Walters was in brief demand as a motivational speaker after his flight and quit his job as a truck driver, but never was able to make much money from his fame. Later on in his life, Walters hiked the San Gabriel Mountains and did volunteer work for the United States Forest Service before committing suicide by shooting himself in the heart in Angeles National Forest on October 6, 1993

Darwin Awards

A Darwin Award is a tongue-in-cheek "honor" named after evolutionary theorist Charles Darwin. Awards have been presented since 1991, however some are awarded for feats which have met the criteria even as early as 1874. It "honours" certain people who kill themseles accidentally by attempting to do stupid feats or making careless mistakes, more precisely as mentioned in the Darwin Award books: The Awards honour people who ensure the long-term survival of the human race by removing themselves from the gene pool in a sublimely idiotic fashion. While an attempt is made to disallow urban legends from the awards, some older winners have been 'grandfathered' to keep their awards.[

Northcutt has established five requirements for a Darwin Award on her website:
Inability to reproduce — Nominee must be dead or sterile.
Sometimes this can be a matter of dispute. Potential awardees may be out of the gene pool due to age; others have already reproduced before their deaths. To avoid debates about the possibility of in-vitro fertilization, artificial insemination, or cloning, the original Darwin Awards book applied the following "deserted island" test to potential winners: If the person would be unable to reproduce when stranded on a desert island with a fertile member of the opposite sex, he or she would be considered sterile. In general, winners of the award are either dead or become unable to use their sexual organs.
"Excellence" — Astounding misapplication of judgment.
The candidate's foolishness must be unique and sensational, perhaps because the award is meant to be funny. A number of common but foolish activities, such as smoking in bed, are excluded from consideration, while smoking after being administered a flammable ointment in hospital and specifically being told to not smoke[4] is grounds for nomination.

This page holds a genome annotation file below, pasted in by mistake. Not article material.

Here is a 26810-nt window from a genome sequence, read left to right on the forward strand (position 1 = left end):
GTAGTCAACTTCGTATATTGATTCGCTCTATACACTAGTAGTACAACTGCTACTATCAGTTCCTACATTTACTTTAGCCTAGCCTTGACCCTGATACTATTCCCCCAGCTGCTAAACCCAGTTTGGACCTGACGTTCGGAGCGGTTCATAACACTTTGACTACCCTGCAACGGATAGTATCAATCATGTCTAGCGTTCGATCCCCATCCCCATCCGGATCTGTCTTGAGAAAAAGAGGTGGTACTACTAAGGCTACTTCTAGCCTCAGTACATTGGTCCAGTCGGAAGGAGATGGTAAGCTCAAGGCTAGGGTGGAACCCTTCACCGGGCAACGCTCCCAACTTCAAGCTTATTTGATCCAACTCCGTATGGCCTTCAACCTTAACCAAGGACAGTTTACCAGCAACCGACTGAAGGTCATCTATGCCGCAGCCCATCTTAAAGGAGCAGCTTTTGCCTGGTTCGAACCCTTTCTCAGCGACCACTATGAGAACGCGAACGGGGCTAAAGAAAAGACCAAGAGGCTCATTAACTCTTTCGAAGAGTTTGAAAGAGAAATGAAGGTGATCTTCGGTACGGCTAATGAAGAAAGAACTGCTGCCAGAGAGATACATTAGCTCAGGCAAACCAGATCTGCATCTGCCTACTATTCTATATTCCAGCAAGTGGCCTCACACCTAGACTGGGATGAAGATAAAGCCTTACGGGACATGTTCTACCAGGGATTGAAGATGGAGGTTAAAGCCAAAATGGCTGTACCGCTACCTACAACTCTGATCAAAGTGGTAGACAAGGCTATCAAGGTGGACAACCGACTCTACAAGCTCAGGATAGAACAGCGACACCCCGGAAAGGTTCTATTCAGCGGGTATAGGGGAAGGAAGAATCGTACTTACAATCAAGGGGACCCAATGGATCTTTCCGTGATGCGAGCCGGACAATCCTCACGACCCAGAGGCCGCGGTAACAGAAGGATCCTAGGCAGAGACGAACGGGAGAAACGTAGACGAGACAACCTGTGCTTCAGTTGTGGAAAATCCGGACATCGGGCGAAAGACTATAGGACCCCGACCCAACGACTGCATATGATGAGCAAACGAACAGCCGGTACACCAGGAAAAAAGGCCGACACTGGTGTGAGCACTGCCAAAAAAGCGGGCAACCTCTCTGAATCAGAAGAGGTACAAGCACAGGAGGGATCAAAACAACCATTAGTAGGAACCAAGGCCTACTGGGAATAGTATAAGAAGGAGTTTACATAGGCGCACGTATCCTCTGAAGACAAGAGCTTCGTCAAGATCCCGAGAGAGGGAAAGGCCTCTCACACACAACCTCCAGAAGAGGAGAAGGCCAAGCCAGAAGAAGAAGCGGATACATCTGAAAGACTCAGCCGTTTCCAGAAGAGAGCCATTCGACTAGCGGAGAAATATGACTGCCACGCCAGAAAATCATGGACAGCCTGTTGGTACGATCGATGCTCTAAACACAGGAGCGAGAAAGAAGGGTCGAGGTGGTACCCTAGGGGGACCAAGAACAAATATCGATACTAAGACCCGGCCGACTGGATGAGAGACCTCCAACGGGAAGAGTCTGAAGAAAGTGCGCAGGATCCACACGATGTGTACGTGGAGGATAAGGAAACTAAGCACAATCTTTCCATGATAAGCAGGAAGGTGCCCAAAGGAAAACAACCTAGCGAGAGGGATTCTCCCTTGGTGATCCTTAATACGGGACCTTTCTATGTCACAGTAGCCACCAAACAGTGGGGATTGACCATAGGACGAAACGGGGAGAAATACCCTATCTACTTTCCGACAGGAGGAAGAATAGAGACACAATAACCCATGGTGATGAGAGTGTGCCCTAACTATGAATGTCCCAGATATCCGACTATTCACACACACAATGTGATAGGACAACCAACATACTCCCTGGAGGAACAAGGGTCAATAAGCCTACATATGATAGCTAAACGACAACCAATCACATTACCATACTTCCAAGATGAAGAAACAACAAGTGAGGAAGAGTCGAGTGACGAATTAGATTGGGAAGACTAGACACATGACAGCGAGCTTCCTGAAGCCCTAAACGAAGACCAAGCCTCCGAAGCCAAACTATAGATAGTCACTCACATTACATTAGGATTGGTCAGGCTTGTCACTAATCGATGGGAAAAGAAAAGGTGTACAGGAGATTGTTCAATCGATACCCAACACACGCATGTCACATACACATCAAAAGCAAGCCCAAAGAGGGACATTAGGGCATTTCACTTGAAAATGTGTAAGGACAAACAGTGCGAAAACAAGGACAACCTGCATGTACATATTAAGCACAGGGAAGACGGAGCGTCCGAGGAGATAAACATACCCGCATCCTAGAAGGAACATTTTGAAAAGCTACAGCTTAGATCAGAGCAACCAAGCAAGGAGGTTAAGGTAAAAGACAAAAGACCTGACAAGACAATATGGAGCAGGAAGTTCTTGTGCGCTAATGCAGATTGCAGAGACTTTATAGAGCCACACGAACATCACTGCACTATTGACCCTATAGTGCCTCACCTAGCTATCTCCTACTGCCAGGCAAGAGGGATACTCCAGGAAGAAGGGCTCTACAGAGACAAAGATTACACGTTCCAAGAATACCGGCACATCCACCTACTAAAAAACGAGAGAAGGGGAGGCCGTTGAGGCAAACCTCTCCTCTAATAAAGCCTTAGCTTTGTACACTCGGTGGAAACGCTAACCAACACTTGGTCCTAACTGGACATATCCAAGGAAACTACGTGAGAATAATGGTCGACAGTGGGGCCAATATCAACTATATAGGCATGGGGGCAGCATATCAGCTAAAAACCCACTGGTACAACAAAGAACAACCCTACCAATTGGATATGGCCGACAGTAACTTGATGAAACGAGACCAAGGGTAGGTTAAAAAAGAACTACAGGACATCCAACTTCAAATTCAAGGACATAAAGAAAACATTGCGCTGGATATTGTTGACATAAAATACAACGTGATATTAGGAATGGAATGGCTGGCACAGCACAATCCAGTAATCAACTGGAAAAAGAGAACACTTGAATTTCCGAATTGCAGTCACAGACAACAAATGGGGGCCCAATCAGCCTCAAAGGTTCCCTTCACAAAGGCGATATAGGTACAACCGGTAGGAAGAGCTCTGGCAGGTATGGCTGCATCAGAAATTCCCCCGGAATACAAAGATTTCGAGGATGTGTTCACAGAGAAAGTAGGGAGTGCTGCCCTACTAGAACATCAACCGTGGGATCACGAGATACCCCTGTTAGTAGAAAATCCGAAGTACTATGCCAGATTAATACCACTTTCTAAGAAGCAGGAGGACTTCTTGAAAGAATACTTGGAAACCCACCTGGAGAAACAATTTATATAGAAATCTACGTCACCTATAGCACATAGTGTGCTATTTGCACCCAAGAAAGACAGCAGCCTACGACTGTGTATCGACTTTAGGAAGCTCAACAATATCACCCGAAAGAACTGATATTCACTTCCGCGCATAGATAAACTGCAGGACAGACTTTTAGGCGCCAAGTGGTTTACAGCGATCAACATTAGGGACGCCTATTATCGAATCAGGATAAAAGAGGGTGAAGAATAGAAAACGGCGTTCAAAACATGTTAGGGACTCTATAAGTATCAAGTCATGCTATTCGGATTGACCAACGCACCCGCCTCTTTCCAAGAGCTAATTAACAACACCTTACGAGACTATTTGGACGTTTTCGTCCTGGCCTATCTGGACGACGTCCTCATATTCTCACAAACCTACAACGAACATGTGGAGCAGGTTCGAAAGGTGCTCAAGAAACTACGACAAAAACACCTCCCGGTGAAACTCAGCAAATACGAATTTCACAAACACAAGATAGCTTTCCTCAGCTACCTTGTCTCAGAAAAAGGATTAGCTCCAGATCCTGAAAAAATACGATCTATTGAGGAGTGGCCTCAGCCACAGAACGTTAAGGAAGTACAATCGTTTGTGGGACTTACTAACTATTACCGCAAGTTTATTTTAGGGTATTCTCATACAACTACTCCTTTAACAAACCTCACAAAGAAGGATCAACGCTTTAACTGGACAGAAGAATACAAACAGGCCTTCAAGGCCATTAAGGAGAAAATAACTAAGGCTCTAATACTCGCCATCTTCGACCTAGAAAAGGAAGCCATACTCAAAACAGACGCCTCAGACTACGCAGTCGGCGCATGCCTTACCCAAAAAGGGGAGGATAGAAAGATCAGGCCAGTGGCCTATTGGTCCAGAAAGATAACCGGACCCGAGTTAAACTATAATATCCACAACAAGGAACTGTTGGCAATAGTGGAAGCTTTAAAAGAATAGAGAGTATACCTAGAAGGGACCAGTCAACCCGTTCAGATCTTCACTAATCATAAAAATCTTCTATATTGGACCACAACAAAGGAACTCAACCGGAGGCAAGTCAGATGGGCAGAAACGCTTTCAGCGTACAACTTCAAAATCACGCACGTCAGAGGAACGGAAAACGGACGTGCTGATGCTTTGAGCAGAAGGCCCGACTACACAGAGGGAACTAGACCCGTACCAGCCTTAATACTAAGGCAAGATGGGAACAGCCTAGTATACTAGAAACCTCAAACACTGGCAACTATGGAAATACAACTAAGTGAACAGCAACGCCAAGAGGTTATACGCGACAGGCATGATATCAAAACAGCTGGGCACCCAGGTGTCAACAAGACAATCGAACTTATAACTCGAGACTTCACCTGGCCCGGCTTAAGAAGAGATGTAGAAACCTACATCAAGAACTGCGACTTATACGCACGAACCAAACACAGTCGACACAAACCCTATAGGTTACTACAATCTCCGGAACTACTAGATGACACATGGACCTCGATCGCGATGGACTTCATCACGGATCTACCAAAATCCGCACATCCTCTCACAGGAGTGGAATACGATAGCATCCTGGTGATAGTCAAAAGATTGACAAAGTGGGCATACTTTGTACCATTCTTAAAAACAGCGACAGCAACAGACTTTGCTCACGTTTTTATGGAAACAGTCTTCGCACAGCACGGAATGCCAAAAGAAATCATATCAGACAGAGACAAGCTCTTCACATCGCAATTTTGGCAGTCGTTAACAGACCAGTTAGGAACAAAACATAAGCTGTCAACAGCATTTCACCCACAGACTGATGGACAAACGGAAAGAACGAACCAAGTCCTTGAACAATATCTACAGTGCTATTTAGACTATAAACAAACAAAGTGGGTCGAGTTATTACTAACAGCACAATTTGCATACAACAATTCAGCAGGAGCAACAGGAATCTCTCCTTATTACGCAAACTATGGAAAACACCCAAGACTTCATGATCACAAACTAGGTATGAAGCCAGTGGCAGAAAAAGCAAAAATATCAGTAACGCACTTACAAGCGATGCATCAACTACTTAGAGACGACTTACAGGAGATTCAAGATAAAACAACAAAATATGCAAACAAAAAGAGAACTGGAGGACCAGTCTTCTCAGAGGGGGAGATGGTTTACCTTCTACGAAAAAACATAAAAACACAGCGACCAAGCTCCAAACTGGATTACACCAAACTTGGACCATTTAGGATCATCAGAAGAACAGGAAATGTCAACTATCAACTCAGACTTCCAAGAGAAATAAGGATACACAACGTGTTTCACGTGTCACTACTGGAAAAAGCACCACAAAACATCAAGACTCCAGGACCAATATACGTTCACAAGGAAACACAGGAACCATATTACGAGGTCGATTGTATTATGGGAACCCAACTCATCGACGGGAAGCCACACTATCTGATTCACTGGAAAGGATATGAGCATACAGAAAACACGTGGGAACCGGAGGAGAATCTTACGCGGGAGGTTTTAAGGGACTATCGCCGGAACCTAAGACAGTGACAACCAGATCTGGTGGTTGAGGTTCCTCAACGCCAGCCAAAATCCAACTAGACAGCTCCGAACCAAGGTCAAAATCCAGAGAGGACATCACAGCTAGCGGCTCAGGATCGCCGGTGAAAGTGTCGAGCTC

"Self-selection" — Cause of one's own demise.
Killing a friend with a hand grenade would not be eligible, but killing one's self while manufacturing a homemade chimney-cleaning device from a grenade[5] would be eligible.
There is no award for killing someone else or causing someone else to be sterile.
"Maturity" — Capable of sound judgment.
The nominee must be at least past the legal driving age and free of mental defect.
"Veracity" — The event must be verified.
The story must be documented by reliable sources, i.e., reputable newspaper articles, confirmed television reports, or responsible eyewitnesses.
If a story is found to be untrue, it is disqualified, but particularly amusing ones are placed in the "urban legends" section of the archives.
Examples of Darwin award winners include juggling active hand grenades (Croatia, 2001), jumping out of a plane to film skydivers without wearing a parachute (USA, 1987), trying to get enough light to look down the barrel of a loaded gun using a cigarette lighter (USA, 1996), using a lighter to illuminate a fuel tank to make sure it contains nothing flammable (Brazil, 2003), attempting to play Russian roulette with a semi-automatic pistol that automatically reloads the next round into the chamber,[9] and obtaining sexual gratification with a vacuum cleaner (USA, 2000).
Northcutt's Darwin Awards site gives "Honorable Mentions" to people who manage to survive their misadventures with their reproductive capacity intact. One notable example is Lawnchair Larry, who attached helium balloons to a lawn chair and floated far above Long Beach, California, in July 1982.

Darwin Awards Special


Impressions of Tibet

Potala Palace


Courchevel Altiport

Nepal Lukla airport DHC-6 Twin Otter

A mountain perked full smal airport at the feet of Mount Everest

Bhutan... the last true Illusion of Shangri-La

Druk Air, landing at Paro airport


Tibet China invasion 1959


Machu Picchu - Cusco


Ankor Wat


Drake Passage

Ice Weddell Sea

Limdblad Cove

Deception Island

Paradise Bay, Chilean research station

Petemann Island

Jet Fighther civilian rides

Pragmatic maxim

Pragmatic maxim
From Wikipedia

The pragmatic maxim, also known as the maxim of pragmatism or the maxim of pragmaticism, is a maxim of logic formulated by Charles Sanders Peirce. Serving as a normative recommendation or a regulative principle in the normative science of logic, its function is to guide the conduct of thought toward the achievement of its purpose, advising the addressee on an optimal way of "attaining clearness of apprehension".

Seven ways of looking at a pragmatic maxim
Peirce stated the pragmatic maxim in many different ways over the years, each of which adds its own bit of clarity or correction to their collective corpus.

The first excerpt appears in the form of a dictionary entry, intended as a definition of pragmatism.
Pragmatism. The opinion that metaphysics is to be largely cleared up by the application of the following maxim for attaining clearness of apprehension: "Consider what effects, that might conceivably have practical bearings, we conceive the object of our conception to have. Then, our conception of these effects is the whole of our conception of the object. (Peirce, CP 5.2, 1878/1902).